ساختار بازار و معاملات تامینی چند دوره ای
|کد مقاله||سال انتشار||مقاله انگلیسی||ترجمه فارسی||تعداد کلمات|
|14184||2000||8 صفحه PDF||سفارش دهید||2916 کلمه|
Publisher : Elsevier - Science Direct (الزویر - ساینس دایرکت)
Journal : International Review of Economics & Finance, Volume 9, Issue 4, October 2000, Pages 291–298
This paper develops a multiperiod hedging model for a competitive risk-averse international firm. We study the optimal sequential hedging strategy and analyze the impact of the structure of available risk sharing markets on the firm's export decision. As a main result, we find that the number of risk sharing markets critically affects the export level while the timing of these markets is inconsequential.
Most of the literature which links risk aversion and exchange rate uncertainty to allocation and hedging decisions by international firms is based on the assumption that the firm is concerned with a single period. There is only a single period during which hedging and investment take place (e.g., Danthine 1978, Kawai and Zilcha 1986 and Broll & Eckwert 1999). However, in many circumstances the distribution of profits over time and the structure of available risk sharing markets is important to the management of the firm. In this case, a multiperiod framework for decision making is needed (e.g., Benninga, Eldor, and Zilcha 1985, Zilcha and Eldor 1991, Froot, Scharfstein, & Stein 1993 and Moschini & Hennessy 2000). In the literature about international firms under uncertainty, hedging policies in the static case have been discussed by Benninga, Eldor, and Zilcha (1985); Kawai and Zilcha (1986); and Zilcha and Broll (1992), to name just a few. They show that introducing unbiased currency futures markets results in a separation and a full-hedge property. An intertemporal hedging model has been introduced by Zilcha and Eldor (1991). They study risk sharing arrangements in the form of currency futures markets in each period. It is shown that introducing unbiased currency futures markets results in a decline of the capital-labor ratio in all periods, and in some cases that production increases at all dates (i.e., the separation property does not hold). Contrary to Zilcha and Eldor (1991), the purpose of our paper is to analyze a multiperiod hedging model of an exporting firm in which the hedge policy can be updated over time. We consider an international firm which produces and exports a commodity at some fixed date in the future. The spot exchange rate at the date when the commodity will be sold is uncertain. Hence, the profits from the firm's production and export activity are stochastic. The firm takes a position in the futures market at the initial date, and may adjust its portfolio at various intermediate dates. At the final date, the firm offsets the futures position and sells the commodity on the world market. As a main result, we find that an optimal hedging policy requires future commitments at all dates, although the risky sales revenues accrue only in the last period. The intuition for this result lies in the observation that the firm faces an uncertain spot exchange rate not only at the time when the output is sold. Rather, at the time when the output decision is made, the forward rates at the intermediate trading dates are also uncertain. A sequential hedging strategy allows the firm to hedge both the exchange rate risk on the spot market at the time when the output is sold and the forward rate risk at the intermediate trading dates. We also demonstrate that the structure of available risk sharing markets critically affects the export decision of the firm. If the market structure is incomplete (i.e., if some futures markets are missing), then the firm exports less, as compared to a situation where the firm has access to a complete system of risk sharing markets. Surprisingly, with an incomplete market structure the export level does not depend on the specific dates at which the futures markets are organized. Only the degree of incompleteness of the market structure (i.e., the number of missing futures markets) matters. The paper is organized as follows. Section 2 introduces a model of export production and intertemporal hedging under random spot exchange rates and a complete set of currency futures markets. The firm chooses an export level and a sequential hedging strategy. Section 3 analyzes the firm's production and hedging policy when the system of futures markets is incomplete. Section 4 contains some concluding remarks.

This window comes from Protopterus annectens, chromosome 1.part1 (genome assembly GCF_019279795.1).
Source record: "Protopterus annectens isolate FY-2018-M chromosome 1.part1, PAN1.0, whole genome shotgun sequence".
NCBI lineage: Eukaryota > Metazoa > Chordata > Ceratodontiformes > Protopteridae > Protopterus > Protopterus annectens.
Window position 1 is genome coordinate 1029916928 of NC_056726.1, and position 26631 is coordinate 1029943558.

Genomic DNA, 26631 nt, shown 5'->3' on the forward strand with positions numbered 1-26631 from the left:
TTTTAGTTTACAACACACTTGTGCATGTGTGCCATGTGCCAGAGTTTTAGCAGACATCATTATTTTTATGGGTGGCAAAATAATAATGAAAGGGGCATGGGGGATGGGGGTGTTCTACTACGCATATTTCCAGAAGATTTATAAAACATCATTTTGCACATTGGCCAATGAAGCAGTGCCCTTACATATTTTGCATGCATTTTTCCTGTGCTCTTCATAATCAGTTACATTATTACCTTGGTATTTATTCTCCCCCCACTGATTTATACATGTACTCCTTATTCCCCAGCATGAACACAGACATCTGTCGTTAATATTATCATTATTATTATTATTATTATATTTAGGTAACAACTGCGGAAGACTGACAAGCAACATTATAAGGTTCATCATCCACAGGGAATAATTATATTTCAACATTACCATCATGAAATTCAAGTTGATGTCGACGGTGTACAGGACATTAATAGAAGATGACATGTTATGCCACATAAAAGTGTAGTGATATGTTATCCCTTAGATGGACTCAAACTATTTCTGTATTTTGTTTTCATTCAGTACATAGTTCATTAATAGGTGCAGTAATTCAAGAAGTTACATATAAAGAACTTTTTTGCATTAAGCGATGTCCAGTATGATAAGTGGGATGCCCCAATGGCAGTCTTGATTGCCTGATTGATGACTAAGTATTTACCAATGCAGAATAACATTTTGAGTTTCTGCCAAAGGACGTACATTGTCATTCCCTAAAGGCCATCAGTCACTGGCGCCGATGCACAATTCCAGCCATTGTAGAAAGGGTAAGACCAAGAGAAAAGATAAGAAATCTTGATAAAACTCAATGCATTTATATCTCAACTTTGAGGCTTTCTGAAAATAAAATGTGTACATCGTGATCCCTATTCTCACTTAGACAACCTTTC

نتیجه گیری انگلیسی
Given the great volatility of foreign exchange rates, firms engaged in international operations have been highly interested in developing ways to protect themselves from exchange rate risk. Currency futures are commonly used as hedging instruments by international firms to insure against price and exchange rate risk. Our paper examines whether the separation theorem and the full-hedge theorem remain valid in a generalized multiperiod model and how the market structure (missing risk sharing markets) affects the hedging and production decisions of the firm. Our results are as follows: Although the risky revenues accrue only in the last period of the firm’s planning horizon, the optimal hedging strategy involves futures commitments at all dates. By adapting a sequential hedging strategy, the firm is able to hedge both the exchange rate risk on the spot market at the time when the output is sold and the risk of fluctuating forward rates at intermediate trading dates. We also demonstrate that the optimal multiperiod hedge exhibits a separation property if the set of futures markets is complete. With an incomplete set of risk sharing markets, the separation theorem breaks down. While the export level depends on the number of risk sharing markets available to the firm, the timing of the markets (i.e., the specific dates at which they are organized) does not matter as long as the spot exchange rate follows a random walk.